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college_bound17 2 / 2  
Oct 20, 2011   #1
For most of my life, being alone was something that was normal to me. My mom barely had time for me, and my dad was always here and there.

My mom was always busy taking care of my brother and sister because of medical issues they had. My dad was a complete stranger to me. I felt nonexistent to my family. When I wanted someone to talk to, I had nobody. I felt more at home at school. At least there were people I could reach out to.

During my previous school years, I have never been a Straight "A" student. My worse fear was not living up to what everyone expected me to become: bright and intelligent. When I would try, I felt like it wasn't good enough.

I was always ready to learn at school, but when things got challenging I couldn't learn at the same pace as other students. My mind and the way I learned, was as slow as a snail. Some of my teachers had some concerns about me. In 2006, I was diagnosed by the school phychiatrist with a learning disability.

I got placed in Special Ed classes in fourth grade through middle school. During class, I would always sit in the back row. Unmotivated to understand what the teacher was talking about. One day I was so lost and frustrated that I started breaking down into tears.

As days went by, I started to cope and get use to being in Special Ed. I progressed more and stayed focus by moving to the front row. When it came closer to the end of middle school, with impressive grades, I was given the option of taking Special Ed in high school or being in regular classes again. I decided to go mainstream because I wanted to be around more students.

During freshman year, I wanted to have some involvement somewhere. I was on the path of finding myself. I wanted to explore different fields such as Music, Drama and Art. As the year went by, my grades were good enough to make it to the tenth grade. However, frustration took over my sophmore year. Learning new malterial everyday and staying focused, were two main issues I had. It was getting alot harder for me to recieve, process and store information. It was like my mind was blurred. I felt like I wasn't cut out for high school. I started struggling with classes such as Civics and Algerbra 1.

My toughtest year of all, was junior year. Things got even more challenging. I had difficulties studying for all of my tests. I tried reading and re-reading the same malterial over and over again but, no matter how hard I studied, I still had problems remembering things. I got frustrated again so, I decided to change my classes and go back into Special Ed. But, when I needed my guidance counselor, he wasn't around. Spending class periods everyday waiting for him near his office wasn't worth my time anymore.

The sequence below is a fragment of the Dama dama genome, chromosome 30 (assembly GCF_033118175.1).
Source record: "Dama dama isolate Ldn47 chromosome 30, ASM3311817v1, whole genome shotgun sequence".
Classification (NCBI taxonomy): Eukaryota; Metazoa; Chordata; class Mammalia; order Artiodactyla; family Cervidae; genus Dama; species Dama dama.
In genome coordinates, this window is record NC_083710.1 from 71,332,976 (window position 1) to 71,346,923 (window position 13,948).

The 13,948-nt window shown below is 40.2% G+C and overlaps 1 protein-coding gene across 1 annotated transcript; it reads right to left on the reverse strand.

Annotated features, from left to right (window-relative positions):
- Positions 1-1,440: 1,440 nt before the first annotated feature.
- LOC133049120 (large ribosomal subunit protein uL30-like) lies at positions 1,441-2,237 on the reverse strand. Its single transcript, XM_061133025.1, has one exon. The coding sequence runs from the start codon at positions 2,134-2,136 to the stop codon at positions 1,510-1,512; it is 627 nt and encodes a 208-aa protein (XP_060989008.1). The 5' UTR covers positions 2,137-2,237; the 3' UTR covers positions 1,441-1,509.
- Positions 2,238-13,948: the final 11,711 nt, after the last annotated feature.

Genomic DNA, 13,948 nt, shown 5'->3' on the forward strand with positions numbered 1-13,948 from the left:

From that point on, I started to give up on life and myself. Still, not getting the love or support from my mom made me feel weak as a person. I didn't care about anything in the world anymore. I started isolating myself from everybody.

Entering my seinor year, I started hearing other students in my class talking about college. It made me wonder: new people, new life, new atomosphere. It was exactly what I wanted. I panicked though. Would my rough junior year affect my chances of getting in college? I knew I had to work even harder to prove myself and giving up was not an option. I decided to make a change.

While in classes, I raised my hand and asked alot of questions. I even sat in the front row. My teachers would work with me after school and help me learn new note-taking strategies and studying skills. I also got tutored for math at my after school program called "Future 5." With the support I started to have I felt encouraged saying, "You can do it Shirley!" From there on, I was more focused and motivated than I ever was in my entire life.

Other than being in school, I stayed positive and did things that I enjoyed, like skateboarding, songwriting and community service.

Through my struggle, I've learned it's okay to be different. After all, there are famous people like Walt Disney, Whoopi Goldberg and Tommy Hilfiger that had learning disabilities. Reguardless, they still turned out to be very sucessful in life. As I look back I've notice how much I've changed now, then before. I realized that the people who started caring about me, helped me to love myself.

beccalevesque - / 45  
Oct 21, 2011   #2
I enjoyed reading your essay, or rather, the story of your struggle with having a learning disability. Conquering your education despite your learning disability is quite an accomplishment. I'd like to see you mention something that is motivating you to move forward with your accomplishments, like specific goals you set for yourself and a plan to make it happen. :)
Zeugma 3 / 8  
Oct 21, 2011   #3
This essay is really good. It is heartfelt and sincere, but never whiny, which is also a good thing.
I would tweak the last two sentences if I were you, because they are a bit clunky and ambiguous. I would also add some specific examples of your school life, like specific experiences you had in class or non-academic activities you took part in.

But, other than that, the grammar is nearly flawless and the message is fantastic.
Good luck.

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